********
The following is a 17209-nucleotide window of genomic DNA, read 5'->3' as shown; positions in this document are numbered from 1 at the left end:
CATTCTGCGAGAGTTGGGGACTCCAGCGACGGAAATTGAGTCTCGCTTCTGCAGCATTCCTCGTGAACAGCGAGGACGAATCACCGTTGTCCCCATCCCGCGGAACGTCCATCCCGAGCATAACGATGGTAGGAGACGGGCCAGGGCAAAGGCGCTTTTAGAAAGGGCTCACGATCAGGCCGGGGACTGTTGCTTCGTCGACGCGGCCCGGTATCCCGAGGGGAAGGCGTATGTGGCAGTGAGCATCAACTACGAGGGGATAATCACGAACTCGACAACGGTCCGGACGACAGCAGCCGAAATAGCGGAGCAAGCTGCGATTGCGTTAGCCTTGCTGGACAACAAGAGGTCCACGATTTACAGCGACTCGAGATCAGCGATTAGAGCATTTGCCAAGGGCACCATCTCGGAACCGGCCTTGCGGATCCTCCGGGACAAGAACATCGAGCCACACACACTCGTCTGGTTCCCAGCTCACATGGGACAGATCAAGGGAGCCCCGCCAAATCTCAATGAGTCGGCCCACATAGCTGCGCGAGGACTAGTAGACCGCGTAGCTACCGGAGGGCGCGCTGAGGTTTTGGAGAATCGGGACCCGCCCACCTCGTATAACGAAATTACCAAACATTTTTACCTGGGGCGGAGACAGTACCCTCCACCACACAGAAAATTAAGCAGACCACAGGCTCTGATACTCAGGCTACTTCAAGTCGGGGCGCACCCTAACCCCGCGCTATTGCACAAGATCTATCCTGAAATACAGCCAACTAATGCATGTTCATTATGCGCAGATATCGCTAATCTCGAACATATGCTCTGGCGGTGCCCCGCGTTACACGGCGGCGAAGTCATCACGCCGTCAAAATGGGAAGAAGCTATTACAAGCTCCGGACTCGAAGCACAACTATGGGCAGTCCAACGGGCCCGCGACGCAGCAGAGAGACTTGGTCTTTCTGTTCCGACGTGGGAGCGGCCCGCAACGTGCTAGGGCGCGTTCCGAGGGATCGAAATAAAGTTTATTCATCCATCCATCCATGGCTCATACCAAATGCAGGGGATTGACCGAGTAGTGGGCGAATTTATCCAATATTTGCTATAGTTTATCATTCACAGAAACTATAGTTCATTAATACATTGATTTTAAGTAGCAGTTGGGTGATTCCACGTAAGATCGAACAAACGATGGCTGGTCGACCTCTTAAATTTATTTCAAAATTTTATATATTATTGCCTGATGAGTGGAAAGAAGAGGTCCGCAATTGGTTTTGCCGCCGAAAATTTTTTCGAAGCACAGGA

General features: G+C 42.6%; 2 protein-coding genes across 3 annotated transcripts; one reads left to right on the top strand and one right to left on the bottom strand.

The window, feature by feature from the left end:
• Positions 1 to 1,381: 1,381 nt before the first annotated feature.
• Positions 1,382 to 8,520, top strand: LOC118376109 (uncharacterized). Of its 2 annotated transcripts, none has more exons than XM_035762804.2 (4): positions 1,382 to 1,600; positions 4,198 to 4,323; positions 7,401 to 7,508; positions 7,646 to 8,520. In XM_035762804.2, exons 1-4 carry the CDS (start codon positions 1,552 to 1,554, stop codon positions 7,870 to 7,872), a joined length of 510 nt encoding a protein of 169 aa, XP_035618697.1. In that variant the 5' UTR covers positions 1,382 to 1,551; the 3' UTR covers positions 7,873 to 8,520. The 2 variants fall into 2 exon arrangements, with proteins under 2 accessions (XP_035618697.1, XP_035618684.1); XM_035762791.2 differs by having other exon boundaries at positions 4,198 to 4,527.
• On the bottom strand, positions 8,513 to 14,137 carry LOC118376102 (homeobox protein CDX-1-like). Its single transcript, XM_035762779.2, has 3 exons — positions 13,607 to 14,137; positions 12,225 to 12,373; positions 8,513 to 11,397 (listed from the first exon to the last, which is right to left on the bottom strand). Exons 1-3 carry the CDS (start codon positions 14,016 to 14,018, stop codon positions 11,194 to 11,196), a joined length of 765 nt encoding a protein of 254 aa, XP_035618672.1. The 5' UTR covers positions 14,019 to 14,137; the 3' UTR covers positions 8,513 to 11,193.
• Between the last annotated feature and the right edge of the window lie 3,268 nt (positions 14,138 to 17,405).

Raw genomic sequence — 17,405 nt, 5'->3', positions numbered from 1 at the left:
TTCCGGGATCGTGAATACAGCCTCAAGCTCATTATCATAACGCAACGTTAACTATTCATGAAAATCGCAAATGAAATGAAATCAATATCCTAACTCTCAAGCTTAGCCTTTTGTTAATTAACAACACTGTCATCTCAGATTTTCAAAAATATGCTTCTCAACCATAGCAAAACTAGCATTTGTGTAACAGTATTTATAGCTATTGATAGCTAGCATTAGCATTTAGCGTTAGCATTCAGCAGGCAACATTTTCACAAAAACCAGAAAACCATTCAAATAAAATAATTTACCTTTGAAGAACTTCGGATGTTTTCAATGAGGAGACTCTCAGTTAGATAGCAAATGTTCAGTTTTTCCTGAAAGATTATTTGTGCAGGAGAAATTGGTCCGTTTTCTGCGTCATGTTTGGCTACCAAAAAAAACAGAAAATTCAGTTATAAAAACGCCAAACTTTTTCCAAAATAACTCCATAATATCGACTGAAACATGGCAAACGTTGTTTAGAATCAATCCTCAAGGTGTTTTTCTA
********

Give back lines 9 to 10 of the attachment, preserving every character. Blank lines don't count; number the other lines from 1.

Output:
Raw genomic sequence — 17,405 nt, 5'->3', positions numbered from 1 at the left:
TTCCGGGATCGTGAATACAGCCTCAAGCTCATTATCATAACGCAACGTTAACTATTCATGAAAATCGCAAATGAAATGAAATCAATATCCTAACTCTCAAGCTTAGCCTTTTGTTAATTAACAACACTGTCATCTCAGATTTTCAAAAATATGCTTCTCAACCATAGCAAAACTAGCATTTGTGTAACAGTATTTATAGCTATTGATAGCTAGCATTAGCATTTAGCGTTAGCATTCAGCAGGCAACATTTTCACAAAAACCAGAAAACCATTCAAATAAAATAATTTACCTTTGAAGAACTTCGGATGTTTTCAATGAGGAGACTCTCAGTTAGATAGCAAATGTTCAGTTTTTCCTGAAAGATTATTTGTGCAGGAGAAATTGGTCCGTTTTCTGCGTCATGTTTGGCTACCAAAAAAAACAGAAAATTCAGTTATAAAAACGCCAAACTTTTTCCAAAATAACTCCATAATATCGACTGAAACATGGCAAACGTTGTTTAGAATCAATCCTCAAGGTGTTTTTCTA